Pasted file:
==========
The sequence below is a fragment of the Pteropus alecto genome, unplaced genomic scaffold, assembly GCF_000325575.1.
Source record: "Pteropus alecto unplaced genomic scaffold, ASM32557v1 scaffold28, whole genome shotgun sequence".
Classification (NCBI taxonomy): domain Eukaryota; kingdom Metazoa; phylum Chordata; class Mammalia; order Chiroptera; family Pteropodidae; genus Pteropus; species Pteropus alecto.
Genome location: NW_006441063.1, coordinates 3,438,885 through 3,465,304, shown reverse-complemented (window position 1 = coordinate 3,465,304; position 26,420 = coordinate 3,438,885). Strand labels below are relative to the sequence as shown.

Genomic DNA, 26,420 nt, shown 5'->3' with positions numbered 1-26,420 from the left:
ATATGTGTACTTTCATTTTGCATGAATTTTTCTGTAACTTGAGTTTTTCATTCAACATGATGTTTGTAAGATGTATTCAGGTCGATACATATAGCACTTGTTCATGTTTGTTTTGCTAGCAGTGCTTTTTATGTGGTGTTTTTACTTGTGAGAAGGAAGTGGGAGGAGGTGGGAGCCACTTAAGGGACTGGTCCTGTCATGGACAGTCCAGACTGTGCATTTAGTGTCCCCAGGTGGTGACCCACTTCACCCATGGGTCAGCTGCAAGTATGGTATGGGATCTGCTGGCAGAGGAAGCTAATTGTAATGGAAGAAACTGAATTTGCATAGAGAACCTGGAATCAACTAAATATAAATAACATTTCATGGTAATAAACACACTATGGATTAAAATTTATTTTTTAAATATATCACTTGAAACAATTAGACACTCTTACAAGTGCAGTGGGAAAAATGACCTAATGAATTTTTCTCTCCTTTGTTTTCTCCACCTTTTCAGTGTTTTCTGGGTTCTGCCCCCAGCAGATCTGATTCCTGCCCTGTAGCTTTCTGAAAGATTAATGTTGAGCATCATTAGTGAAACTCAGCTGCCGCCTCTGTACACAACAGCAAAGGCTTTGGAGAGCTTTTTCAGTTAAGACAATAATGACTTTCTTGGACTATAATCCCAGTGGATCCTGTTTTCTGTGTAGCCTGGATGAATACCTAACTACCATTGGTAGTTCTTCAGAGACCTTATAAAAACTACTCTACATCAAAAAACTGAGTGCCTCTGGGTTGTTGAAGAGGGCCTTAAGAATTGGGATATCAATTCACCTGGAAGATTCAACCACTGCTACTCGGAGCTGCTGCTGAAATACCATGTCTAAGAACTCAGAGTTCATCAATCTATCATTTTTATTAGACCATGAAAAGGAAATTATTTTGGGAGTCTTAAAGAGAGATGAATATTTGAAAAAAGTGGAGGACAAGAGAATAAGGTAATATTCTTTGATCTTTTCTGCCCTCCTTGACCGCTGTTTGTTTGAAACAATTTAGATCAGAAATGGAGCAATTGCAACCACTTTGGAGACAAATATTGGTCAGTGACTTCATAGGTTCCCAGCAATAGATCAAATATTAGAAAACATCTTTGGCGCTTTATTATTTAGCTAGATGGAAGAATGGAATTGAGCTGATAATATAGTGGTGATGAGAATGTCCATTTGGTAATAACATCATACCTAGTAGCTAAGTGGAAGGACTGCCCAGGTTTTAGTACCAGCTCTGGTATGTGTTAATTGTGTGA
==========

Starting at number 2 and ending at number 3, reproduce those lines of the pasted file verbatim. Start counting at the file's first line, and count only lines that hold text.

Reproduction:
Source record: "Pteropus alecto unplaced genomic scaffold, ASM32557v1 scaffold28, whole genome shotgun sequence".
Classification (NCBI taxonomy): domain Eukaryota; kingdom Metazoa; phylum Chordata; class Mammalia; order Chiroptera; family Pteropodidae; genus Pteropus; species Pteropus alecto.